The Principles

Submitted by viknaace on Thu, 07/21/2011 - 11:51

Worldwide women and girls make up about half the population and need to be recognised and included in society and the media in all their forms, not only because it is socially fair or economically wise, but because it is morally right.

This imperative is firmly based on international principles of human rights and gender equity to which most nations of the world are committed and from whom observable change is required. The increasing importance of the media in most societies means that practitioners bear a great and growing responsibility to deliver those changes and drive development. 

The Beijing Platform for Action for Equality, Development and Peace places specific obligations on the media, both in the way women participate and in how they are portrayed.

Objective 1 requires signatory nations and their citizens to ‘increase the participation and access of women to expression and decision-making in and through the media and new technologies of communication’.Objective 2 demands that governments and other organisations, businesses and individuals ‘promote a balanced and non-stereotyped portrayal of women in the media’.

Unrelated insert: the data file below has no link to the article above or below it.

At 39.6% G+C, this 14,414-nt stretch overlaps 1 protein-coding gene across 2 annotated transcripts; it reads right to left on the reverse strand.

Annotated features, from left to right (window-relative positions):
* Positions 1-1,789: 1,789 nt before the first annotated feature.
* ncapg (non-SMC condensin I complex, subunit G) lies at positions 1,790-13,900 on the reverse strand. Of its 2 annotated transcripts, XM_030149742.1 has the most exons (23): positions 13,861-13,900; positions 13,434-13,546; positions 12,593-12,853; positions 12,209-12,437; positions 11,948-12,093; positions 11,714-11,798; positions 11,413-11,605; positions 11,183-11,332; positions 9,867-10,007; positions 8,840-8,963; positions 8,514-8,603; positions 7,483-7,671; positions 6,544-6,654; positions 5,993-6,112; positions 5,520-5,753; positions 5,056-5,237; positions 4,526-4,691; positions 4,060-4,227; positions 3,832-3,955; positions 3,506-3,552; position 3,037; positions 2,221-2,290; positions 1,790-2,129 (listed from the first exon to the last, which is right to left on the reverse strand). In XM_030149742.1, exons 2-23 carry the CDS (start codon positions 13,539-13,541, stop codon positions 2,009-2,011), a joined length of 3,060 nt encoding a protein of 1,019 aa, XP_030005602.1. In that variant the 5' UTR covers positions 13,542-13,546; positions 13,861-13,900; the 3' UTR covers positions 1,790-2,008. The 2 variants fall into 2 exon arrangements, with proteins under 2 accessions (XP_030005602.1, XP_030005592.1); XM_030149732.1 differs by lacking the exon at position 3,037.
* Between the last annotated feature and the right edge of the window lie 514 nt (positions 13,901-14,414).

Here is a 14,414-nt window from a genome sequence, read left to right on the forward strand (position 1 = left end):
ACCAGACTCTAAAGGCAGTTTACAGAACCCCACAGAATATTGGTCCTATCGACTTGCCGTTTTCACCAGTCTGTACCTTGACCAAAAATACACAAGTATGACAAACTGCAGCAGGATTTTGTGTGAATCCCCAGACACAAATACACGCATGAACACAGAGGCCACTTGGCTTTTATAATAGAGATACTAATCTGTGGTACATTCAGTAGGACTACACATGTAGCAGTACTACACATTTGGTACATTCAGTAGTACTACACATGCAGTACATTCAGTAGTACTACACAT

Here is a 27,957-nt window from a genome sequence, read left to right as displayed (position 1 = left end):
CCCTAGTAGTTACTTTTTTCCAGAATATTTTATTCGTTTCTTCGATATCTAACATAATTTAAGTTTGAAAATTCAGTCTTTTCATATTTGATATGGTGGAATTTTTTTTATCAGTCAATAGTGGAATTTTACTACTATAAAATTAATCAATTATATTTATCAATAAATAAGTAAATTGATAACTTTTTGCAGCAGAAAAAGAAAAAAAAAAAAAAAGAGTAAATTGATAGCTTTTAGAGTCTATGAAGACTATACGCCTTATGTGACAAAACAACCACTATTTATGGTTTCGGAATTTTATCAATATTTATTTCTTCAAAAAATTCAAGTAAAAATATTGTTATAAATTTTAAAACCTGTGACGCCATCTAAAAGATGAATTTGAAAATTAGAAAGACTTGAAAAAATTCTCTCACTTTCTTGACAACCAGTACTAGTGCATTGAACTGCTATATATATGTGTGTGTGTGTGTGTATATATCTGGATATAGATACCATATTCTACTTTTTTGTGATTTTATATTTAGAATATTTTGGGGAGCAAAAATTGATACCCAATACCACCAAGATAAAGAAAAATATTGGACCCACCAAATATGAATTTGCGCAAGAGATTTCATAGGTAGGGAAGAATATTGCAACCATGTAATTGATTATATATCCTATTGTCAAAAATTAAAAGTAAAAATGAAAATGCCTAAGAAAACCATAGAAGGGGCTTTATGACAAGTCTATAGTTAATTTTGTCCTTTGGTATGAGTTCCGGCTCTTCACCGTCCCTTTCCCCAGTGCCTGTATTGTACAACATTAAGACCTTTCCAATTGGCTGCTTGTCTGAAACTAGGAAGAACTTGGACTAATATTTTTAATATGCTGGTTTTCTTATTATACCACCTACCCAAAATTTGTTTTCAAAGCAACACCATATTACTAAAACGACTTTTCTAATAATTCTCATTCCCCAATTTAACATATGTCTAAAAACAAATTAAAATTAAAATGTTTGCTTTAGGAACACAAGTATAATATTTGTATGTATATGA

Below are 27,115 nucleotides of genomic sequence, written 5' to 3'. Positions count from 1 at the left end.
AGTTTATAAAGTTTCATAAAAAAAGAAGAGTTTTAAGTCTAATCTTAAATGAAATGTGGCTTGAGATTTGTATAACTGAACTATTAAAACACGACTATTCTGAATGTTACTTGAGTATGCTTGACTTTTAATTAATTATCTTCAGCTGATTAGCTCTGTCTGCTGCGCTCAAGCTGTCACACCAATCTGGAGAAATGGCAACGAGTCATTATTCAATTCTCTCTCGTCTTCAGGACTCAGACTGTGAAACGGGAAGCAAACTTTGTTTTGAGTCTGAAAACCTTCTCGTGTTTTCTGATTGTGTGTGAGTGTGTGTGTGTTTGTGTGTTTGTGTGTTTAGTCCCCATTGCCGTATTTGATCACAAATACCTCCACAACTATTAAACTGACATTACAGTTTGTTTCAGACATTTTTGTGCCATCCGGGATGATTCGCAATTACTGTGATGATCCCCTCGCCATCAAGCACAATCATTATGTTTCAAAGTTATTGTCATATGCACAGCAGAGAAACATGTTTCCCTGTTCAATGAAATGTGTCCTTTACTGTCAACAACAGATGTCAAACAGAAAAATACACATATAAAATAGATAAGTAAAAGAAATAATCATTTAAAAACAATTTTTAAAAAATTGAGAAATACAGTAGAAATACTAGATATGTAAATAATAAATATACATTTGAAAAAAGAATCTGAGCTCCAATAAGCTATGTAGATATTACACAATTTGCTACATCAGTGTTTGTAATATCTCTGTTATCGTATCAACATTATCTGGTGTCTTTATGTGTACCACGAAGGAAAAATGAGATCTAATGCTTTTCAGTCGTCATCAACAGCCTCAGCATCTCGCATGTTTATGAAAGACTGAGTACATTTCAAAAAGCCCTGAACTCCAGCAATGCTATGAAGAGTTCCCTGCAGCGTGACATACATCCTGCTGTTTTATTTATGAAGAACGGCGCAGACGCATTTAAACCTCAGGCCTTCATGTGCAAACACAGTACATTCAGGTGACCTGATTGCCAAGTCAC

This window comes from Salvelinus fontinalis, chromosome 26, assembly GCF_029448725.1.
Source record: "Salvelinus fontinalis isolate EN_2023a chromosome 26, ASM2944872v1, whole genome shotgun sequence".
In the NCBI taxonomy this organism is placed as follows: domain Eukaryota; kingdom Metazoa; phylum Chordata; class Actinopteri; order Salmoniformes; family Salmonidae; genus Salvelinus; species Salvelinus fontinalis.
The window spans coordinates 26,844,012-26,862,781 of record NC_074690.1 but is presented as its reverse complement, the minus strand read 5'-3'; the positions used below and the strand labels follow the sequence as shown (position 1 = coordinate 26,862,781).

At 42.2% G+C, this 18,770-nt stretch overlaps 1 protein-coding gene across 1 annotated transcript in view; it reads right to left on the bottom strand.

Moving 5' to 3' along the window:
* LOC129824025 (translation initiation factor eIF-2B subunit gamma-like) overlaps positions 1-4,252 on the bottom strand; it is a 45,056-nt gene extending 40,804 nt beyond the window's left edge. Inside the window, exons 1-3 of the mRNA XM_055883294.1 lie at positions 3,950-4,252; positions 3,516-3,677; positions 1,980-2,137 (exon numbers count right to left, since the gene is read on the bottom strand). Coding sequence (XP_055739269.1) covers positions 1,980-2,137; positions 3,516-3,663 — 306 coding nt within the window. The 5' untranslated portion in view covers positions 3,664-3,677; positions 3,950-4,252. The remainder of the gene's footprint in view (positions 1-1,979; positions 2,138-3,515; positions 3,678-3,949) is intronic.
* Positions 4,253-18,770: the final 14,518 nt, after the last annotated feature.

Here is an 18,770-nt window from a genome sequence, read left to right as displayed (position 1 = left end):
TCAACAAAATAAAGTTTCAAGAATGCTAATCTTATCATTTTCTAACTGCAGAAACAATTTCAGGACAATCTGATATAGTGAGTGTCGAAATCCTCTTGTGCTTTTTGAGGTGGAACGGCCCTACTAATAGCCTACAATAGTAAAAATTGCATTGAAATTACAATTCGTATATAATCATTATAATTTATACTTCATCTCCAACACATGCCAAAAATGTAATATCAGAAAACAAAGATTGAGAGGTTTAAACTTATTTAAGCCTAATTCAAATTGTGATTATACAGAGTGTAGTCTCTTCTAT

To implement these principles, media organisations and individuals should take action including:

• Increase women’s roles in production and decision-making. 

• Promote the presentation of non-stereotyped images and other portrayals of women.

• Refrain from presenting women as inferior beings and exploiting them as sex objects and commodities.

• Develop gender perspectives on issues of concern to communities, consumers and civil societies.

• Research and monitor progress on creating greater equity for women in the media.

• Promote training for media professionals and others in ways to overcome gender-based discrimination.

• Encourage networks and the sharing of information and expertise on gender issues.

• Create workplaces where the strengths and talents of men and women can flourish equally.

The great challenge for media organisations and professionals, for governments and for women and men in the wider society is to achieve these aims while preserving and progressing other human rights – including freedom of expression and personal advancement – and remaining true to virtues such as honesty, accuracy, openness and justice.